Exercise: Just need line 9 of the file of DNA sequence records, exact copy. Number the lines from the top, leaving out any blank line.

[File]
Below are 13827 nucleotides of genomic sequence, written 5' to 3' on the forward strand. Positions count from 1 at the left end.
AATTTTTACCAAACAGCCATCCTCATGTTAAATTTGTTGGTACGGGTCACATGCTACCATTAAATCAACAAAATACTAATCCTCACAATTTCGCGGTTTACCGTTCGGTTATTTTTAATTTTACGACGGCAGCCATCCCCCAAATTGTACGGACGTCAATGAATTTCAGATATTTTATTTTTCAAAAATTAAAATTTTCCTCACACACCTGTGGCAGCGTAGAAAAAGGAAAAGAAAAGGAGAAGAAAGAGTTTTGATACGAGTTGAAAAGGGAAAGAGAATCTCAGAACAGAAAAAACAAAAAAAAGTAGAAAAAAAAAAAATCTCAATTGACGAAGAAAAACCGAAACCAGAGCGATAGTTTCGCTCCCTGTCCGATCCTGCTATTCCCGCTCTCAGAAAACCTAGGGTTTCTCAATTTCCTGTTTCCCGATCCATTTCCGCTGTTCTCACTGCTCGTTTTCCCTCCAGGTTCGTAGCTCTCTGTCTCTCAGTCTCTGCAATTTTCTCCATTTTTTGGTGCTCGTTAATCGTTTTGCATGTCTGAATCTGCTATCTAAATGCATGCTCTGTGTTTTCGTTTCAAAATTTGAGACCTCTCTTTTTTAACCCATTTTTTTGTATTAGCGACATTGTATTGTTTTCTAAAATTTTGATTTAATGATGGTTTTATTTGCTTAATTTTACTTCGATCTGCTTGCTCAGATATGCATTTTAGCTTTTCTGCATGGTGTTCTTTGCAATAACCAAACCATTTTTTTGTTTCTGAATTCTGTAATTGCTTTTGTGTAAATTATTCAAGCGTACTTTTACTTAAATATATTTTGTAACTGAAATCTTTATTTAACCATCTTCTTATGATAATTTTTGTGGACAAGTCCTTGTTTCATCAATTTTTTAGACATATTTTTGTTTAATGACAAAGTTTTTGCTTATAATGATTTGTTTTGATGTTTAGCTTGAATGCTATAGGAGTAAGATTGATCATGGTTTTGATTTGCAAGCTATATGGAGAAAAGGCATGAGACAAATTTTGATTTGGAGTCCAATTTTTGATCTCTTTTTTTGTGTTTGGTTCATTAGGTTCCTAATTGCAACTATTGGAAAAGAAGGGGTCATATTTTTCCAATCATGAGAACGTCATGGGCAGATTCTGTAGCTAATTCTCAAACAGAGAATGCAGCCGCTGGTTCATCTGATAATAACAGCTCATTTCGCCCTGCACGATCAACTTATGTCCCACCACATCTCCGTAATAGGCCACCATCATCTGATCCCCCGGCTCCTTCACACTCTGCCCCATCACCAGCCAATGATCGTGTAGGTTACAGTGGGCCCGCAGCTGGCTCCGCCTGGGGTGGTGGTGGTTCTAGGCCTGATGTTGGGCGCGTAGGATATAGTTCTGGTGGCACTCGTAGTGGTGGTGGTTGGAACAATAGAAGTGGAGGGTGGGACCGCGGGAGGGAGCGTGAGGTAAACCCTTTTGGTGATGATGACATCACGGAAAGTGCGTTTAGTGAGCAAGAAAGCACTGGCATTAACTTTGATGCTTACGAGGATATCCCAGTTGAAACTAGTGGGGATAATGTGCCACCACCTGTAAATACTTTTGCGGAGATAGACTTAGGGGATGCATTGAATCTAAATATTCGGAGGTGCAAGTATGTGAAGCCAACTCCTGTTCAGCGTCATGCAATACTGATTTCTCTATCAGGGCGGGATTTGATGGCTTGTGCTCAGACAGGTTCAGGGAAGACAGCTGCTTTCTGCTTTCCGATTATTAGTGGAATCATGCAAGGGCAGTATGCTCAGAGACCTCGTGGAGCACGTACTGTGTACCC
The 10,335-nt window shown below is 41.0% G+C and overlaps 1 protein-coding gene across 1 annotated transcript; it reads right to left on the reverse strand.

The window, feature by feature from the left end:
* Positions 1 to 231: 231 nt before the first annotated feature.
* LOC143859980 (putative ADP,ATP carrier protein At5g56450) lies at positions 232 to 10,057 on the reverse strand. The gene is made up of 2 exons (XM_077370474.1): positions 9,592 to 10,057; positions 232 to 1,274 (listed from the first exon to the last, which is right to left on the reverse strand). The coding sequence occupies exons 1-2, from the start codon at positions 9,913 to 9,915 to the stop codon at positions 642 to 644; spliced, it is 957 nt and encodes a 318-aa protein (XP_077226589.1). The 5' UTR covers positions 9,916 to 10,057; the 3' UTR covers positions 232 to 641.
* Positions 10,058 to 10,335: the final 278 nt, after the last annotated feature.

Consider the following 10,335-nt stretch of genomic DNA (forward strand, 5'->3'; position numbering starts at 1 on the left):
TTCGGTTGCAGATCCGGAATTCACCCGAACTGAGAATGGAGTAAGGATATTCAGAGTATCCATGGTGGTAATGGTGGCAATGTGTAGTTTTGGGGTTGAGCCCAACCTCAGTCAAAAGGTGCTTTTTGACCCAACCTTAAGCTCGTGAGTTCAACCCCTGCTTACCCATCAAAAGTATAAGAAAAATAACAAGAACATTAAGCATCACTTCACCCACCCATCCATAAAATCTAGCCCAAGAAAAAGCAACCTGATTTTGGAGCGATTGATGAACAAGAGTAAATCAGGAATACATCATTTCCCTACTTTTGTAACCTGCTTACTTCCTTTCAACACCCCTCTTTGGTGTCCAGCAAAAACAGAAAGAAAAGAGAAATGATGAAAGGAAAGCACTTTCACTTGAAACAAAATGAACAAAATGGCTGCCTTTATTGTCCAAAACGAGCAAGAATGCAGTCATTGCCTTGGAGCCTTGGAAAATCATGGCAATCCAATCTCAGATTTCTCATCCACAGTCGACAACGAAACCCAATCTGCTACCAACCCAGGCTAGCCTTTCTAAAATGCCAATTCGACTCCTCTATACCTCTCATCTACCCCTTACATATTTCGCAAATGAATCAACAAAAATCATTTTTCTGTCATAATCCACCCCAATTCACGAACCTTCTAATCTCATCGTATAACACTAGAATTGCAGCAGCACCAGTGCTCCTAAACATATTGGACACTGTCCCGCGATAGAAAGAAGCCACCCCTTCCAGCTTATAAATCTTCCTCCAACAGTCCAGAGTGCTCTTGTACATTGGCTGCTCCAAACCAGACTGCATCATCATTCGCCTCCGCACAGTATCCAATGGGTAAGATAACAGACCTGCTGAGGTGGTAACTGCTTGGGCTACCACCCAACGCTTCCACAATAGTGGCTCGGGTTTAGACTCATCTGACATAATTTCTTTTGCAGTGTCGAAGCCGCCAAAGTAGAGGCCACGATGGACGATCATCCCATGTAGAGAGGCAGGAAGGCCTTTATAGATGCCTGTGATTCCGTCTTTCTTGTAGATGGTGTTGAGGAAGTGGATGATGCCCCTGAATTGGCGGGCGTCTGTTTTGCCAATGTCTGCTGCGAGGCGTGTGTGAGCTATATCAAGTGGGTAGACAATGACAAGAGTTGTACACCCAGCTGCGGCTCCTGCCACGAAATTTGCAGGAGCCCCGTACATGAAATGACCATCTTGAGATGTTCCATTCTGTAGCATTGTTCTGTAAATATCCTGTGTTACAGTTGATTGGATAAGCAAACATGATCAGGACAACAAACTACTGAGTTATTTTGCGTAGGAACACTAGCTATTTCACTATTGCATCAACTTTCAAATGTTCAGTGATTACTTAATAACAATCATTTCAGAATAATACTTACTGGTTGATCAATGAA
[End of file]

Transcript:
TTCGGTTGCAGATCCGGAATTCACCCGAACTGAGAATGGAGTAAGGATATTCAGAGTATCCATGGTGGTAATGGTGGCAATGTGTAGTTTTGGGGTTGAGCCCAACCTCAGTCAAAAGGTGCTTTTTGACCCAACCTTAAGCTCGTGAGTTCAACCCCTGCTTACCCATCAAAAGTATAAGAAAAATAACAAGAACATTAAGCATCACTTCACCCACCCATCCATAAAATCTAGCCCAAGAAAAAGCAACCTGATTTTGGAGCGATTGATGAACAAGAGTAAATCAGGAATACATCATTTCCCTACTTTTGTAACCTGCTTACTTCCTTTCAACACCCCTCTTTGGTGTCCAGCAAAAACAGAAAGAAAAGAGAAATGATGAAAGGAAAGCACTTTCACTTGAAACAAAATGAACAAAATGGCTGCCTTTATTGTCCAAAACGAGCAAGAATGCAGTCATTGCCTTGGAGCCTTGGAAAATCATGGCAATCCAATCTCAGATTTCTCATCCACAGTCGACAACGAAACCCAATCTGCTACCAACCCAGGCTAGCCTTTCTAAAATGCCAATTCGACTCCTCTATACCTCTCATCTACCCCTTACATATTTCGCAAATGAATCAACAAAAATCATTTTTCTGTCATAATCCACCCCAATTCACGAACCTTCTAATCTCATCGTATAACACTAGAATTGCAGCAGCACCAGTGCTCCTAAACATATTGGACACTGTCCCGCGATAGAAAGAAGCCACCCCTTCCAGCTTATAAATCTTCCTCCAACAGTCCAGAGTGCTCTTGTACATTGGCTGCTCCAAACCAGACTGCATCATCATTCGCCTCCGCACAGTATCCAATGGGTAAGATAACAGACCTGCTGAGGTGGTAACTGCTTGGGCTACCACCCAACGCTTCCACAATAGTGGCTCGGGTTTAGACTCATCTGACATAATTTCTTTTGCAGTGTCGAAGCCGCCAAAGTAGAGGCCACGATGGACGATCATCCCATGTAGAGAGGCAGGAAGGCCTTTATAGATGCCTGTGATTCCGTCTTTCTTGTAGATGGTGTTGAGGAAGTGGATGATGCCCCTGAATTGGCGGGCGTCTGTTTTGCCAATGTCTGCTGCGAGGCGTGTGTGAGCTATATCAAGTGGGTAGACAATGACAAGAGTTGTACACCCAGCTGCGGCTCCTGCCACGAAATTTGCAGGAGCCCCGTACATGAAATGACCATCTTGAGATGTTCCATTCTGTAGCATTGTTCTGTAAATATCCTGTGTTACAGTTGATTGGATAAGCAAACATGATCAGGACAACAAACTACTGAGTTATTTTGCGTAGGAACACTAGCTATTTCACTATTGCATCAACTTTCAAATGTTCAGTGATTACTTAATAACAATCATTTCAGAATAATACTTACTGGTTGATCAATGAA